6. Solarman004

    Solarman004 Member

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    Great write-up--thanks.
    You noted the ambient temps and your 22" wheels. I'm curious about a few other parameters:
    1. Range Mode on or off?
    2. What cabin temp did you have set?
    3. At your overnight stops, did you preheat the car in the morning?
    4. And, unrelated to efficiency, it looks like, from your blog, that you didn't encounter any full Superchargers where you had to wait. Any SC issues on your adventure?
    I'm curious because your 75D consumption seems higher than mine (292 Wh/mi summer, 332 winter, 5500 miles) and I can't believe that the 22" vs 20" tires would create that much of a difference. We're doing our first 3000+ mile trip next month so I'm always looking for good ideas!
    Thanks again for your write-up.
     
  7. Tjhappel

    Tjhappel Member

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    I have 22's on my 90d x. I have about 5000 mikes and I drive literally 98% freeway miles. I can't manage to get under 385 wh/mile no matter what I do. That's me driving 65-73 mph in so cal by myself. The wheels are absolutely destroying the range, I can't make 200 ever! I am switching them asap and I'll make sure to write up a full report once I do. I drive almost 1000 miles a week so plenty of data,

    Do not get the big wheels unless you A-domt drive much and or B-do not car about range and efficiency. As it stands when I have my 2 kids and all my family gear in the car we are talking about 150-165 miles per full charge. AWFUL for trips.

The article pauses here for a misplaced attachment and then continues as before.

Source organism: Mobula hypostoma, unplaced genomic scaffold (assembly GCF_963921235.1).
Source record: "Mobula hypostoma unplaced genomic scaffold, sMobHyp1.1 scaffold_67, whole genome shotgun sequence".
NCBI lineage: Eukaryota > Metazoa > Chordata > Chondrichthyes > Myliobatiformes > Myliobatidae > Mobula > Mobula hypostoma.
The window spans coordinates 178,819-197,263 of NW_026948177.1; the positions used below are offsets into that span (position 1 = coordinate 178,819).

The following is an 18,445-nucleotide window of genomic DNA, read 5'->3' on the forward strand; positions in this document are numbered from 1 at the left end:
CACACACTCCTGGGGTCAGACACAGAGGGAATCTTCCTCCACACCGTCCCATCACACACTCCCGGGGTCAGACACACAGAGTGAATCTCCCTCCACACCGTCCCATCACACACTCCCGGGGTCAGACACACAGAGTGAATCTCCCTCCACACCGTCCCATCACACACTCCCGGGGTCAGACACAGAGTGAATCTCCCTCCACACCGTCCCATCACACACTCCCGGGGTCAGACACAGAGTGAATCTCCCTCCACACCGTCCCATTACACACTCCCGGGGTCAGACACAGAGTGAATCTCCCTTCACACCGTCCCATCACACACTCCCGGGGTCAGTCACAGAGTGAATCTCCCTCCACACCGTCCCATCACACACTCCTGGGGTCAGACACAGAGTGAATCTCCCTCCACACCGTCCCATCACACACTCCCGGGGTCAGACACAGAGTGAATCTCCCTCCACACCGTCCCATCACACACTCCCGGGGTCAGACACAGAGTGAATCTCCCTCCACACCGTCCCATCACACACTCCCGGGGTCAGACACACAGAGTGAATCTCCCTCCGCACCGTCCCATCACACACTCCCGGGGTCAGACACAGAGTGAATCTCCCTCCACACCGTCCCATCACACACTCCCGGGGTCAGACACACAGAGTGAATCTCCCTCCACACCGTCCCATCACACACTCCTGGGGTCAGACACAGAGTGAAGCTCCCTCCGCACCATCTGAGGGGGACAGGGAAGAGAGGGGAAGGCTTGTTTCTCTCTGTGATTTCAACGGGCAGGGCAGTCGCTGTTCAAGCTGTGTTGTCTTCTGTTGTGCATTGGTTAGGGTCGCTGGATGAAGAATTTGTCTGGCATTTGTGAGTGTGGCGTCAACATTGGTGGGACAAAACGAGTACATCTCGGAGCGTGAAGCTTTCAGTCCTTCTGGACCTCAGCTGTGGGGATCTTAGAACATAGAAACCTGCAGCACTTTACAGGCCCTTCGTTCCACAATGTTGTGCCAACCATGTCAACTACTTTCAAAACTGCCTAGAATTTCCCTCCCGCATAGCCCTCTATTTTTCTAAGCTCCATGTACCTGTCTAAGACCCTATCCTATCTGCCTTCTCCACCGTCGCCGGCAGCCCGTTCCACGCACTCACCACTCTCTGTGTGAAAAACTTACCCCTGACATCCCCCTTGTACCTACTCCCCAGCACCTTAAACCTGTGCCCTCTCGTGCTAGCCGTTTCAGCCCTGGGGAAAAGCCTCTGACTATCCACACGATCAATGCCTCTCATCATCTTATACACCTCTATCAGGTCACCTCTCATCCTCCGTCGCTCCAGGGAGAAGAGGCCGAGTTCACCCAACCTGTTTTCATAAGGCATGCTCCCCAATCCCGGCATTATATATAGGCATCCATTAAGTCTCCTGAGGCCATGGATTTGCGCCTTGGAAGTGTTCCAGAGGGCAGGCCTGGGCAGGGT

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  8. ram1901

    ram1901 New Member

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    19" Model S 70D - 17596.4 miles - 297 wHm - as of 2/8/17
    On road trips of over 500 miles - averaged 331 wHm - mostly highway - 5 over speed limit -
    Looks like you'd really benefit by the 20" X tires. Those 22"s really use up the juice. :)
     
  9. Tjhappel

    Tjhappel Member

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    Thanks for the nice blog post, I didn't read it until after my post above, it's amazing to me in hindsight anyone in their right mind (myself included) could think this car is a great road trip vehicle for families. On average your stopping every 100 miles or less which simply doesn't cut it for me with kids. Imagine putting bike racks on fhe back! It would be even worse.

    I'm getting the 20's immediately even tho I do not care for the look compared to the 22's.
     
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  10. goneskiian

    goneskiian Active Member

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    If you like the looks of the 22's find some nice light aftermarket 22's you like. You'll spend a pretty penny but it's the weight of the wheel/tire combo that's killing our range with the 22's.
     
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  11. arijaycomet

    arijaycomet Member

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    1 - Range mode was off. There has only been one time in my 3 years of Tesla ownership that I've put a car in Range Mode and that was because I was seeing single digit % arrival figures to my next charger. It was also the first winter I owned a Tesla, before I realized the benefit of supercharging 5 extra minutes for padding at each stop. I like my HVAC to run at full tilt too much! haha...

    2 - Cabin was set to 68-F for most of the trip. There were a few warm spots in the start where that was set to 70-F, but for the most part 68.

    3 - Yes in both cases on the 2nd/3rd day I did pre-condition the cabin. But in both instances, only 10-15 minutes prior to departure.

    4 - Atlanta was the only supercharger I visited with 3 other cars charging when I arrived, and that location has an amazing 10 stalls, so it wasn't an issue. All the other chargers had anywhere from 0 to 2 other cars charging, meaning the chargers were always, at most, 65%-75% open/available when I arrived. This is typical for this half of the country.